Ad

Can C Code Be Compiled Into A Static Library For Any Architecture?

I've found a C library I'd like to use in my iOS project.

The library comes with a makefile that will compile the sources into in an .a archive. When I run lipo archs on the resulting .a, arm64 which is necessary for iOS isn't included.

If I manually throw all of the C sources and headers into my iOS project, everything will compile and link. This however is a clunky solution because it adds hundreds of files to my main project and the library the doesn't seem to be working correctly anyways.

If I try to make a new iOS Static Library project in Xcode and throw all of the C sources and headers in there, I get build errors for every resulting .o file resembling: Building for iOS, but the linked item '<item>.o' was built for macOS.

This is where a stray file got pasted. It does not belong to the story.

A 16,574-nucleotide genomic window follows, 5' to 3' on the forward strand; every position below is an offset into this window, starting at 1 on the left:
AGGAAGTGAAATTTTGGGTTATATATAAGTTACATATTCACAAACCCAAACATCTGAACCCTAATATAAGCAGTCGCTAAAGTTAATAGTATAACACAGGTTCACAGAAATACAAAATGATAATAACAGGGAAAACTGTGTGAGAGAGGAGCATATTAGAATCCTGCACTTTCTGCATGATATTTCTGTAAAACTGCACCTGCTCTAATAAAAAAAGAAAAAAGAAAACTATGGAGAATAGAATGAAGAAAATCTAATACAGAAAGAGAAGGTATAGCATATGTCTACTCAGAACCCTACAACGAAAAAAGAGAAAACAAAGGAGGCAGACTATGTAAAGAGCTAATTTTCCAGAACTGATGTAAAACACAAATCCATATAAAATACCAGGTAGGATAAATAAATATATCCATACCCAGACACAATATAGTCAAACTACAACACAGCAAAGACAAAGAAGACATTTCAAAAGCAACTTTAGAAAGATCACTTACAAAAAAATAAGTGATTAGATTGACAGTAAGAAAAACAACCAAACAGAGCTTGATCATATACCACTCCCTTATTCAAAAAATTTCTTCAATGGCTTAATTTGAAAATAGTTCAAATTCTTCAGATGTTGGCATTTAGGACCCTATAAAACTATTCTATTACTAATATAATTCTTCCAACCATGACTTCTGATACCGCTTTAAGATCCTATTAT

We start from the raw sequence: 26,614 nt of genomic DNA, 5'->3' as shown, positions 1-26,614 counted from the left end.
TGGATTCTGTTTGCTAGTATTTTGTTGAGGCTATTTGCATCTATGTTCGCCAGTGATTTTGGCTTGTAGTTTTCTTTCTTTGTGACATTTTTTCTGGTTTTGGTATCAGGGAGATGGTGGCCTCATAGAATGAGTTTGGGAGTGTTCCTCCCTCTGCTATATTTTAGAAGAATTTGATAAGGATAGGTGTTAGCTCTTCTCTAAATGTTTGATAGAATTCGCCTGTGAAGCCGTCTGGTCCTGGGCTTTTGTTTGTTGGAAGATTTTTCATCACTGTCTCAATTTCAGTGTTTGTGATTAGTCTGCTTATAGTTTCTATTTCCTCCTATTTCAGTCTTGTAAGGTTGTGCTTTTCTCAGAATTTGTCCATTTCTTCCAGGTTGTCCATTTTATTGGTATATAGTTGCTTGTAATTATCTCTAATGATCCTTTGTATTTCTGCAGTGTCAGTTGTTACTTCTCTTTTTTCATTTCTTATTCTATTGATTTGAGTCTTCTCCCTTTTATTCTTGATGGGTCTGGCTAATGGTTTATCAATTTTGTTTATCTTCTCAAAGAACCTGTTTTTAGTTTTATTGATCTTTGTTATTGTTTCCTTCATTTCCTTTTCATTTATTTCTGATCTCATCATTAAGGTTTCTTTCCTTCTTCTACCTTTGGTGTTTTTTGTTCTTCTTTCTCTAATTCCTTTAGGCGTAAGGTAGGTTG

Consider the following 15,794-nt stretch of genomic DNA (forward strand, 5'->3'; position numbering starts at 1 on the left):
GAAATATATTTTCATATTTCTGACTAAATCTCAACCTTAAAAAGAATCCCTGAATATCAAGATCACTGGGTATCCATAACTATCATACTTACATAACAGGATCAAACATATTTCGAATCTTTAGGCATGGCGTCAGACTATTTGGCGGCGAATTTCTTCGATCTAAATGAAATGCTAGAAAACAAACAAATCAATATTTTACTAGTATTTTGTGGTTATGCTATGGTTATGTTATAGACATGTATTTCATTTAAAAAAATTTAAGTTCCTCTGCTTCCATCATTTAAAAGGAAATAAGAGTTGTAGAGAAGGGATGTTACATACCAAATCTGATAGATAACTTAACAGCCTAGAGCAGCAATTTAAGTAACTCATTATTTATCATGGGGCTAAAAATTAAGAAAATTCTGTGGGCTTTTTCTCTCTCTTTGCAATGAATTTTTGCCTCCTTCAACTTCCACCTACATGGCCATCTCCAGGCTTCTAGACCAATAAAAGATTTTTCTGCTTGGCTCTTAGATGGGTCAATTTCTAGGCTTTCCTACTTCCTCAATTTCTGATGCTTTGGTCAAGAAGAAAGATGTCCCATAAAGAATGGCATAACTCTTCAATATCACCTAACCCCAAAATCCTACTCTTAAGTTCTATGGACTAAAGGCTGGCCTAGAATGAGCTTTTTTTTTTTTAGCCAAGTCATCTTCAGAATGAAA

Am I trying to do something that isn't possible? What inherently determines the compatible architectures that C sources can be built for?

Ad

Answer

All of this is possible, however it is somewhat hard without seeing your code.

Here is a little starter:

clang -c library.c -o library.x86_64.o -arch x86_64 // Compile your code to x86_64
clang -c library.c -o library.arm64.o -arch arm64 // Compile your code to arm64
libtool -static -o library.x86_64.a library.x86_64.o // Create a static intel lib
libtool -static -o library.arm64.a library.arm64.o // Create a static arm64 lib
libtool -static -o library.a library.x86_64.a library.arm64.a // Create a universal static lib

Without knowing your makefile or your Xcode project, there is not much I can say without doing a very big tutorial

Ad
source: stackoverflow.com
Ad